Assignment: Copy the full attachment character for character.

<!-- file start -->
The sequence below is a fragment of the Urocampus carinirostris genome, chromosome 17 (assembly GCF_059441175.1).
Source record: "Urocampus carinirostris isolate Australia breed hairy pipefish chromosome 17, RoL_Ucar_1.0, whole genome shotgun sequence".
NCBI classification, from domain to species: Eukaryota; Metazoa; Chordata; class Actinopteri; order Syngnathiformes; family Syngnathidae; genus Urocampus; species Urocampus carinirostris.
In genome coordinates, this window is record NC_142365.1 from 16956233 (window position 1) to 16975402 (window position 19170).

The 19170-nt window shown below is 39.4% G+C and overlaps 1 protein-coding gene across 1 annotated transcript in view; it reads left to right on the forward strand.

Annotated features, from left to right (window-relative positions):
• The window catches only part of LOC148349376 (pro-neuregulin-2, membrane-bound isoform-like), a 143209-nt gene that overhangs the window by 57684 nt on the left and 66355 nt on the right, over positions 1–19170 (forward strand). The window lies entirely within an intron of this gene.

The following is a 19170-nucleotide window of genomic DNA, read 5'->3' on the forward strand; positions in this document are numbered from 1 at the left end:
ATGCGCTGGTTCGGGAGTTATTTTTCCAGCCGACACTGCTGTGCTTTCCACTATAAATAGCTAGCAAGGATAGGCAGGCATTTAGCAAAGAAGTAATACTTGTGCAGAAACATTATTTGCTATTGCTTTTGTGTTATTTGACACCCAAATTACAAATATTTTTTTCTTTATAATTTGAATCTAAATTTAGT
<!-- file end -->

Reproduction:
The sequence below is a fragment of the Urocampus carinirostris genome, chromosome 17 (assembly GCF_059441175.1).
Source record: "Urocampus carinirostris isolate Australia breed hairy pipefish chromosome 17, RoL_Ucar_1.0, whole genome shotgun sequence".
NCBI classification, from domain to species: Eukaryota; Metazoa; Chordata; class Actinopteri; order Syngnathiformes; family Syngnathidae; genus Urocampus; species Urocampus carinirostris.
In genome coordinates, this window is record NC_142365.1 from 16956233 (window position 1) to 16975402 (window position 19170).

The 19170-nt window shown below is 39.4% G+C and overlaps 1 protein-coding gene across 1 annotated transcript in view; it reads left to right on the forward strand.

Annotated features, from left to right (window-relative positions):
• The window catches only part of LOC148349376 (pro-neuregulin-2, membrane-bound isoform-like), a 143209-nt gene that overhangs the window by 57684 nt on the left and 66355 nt on the right, over positions 1–19170 (forward strand). The window lies entirely within an intron of this gene.

The following is a 19170-nucleotide window of genomic DNA, read 5'->3' on the forward strand; positions in this document are numbered from 1 at the left end:
ATGCGCTGGTTCGGGAGTTATTTTTCCAGCCGACACTGCTGTGCTTTCCACTATAAATAGCTAGCAAGGATAGGCAGGCATTTAGCAAAGAAGTAATACTTGTGCAGAAACATTATTTGCTATTGCTTTTGTGTTATTTGACACCCAAATTACAAATATTTTTTTCTTTATAATTTGAATCTAAATTTAGT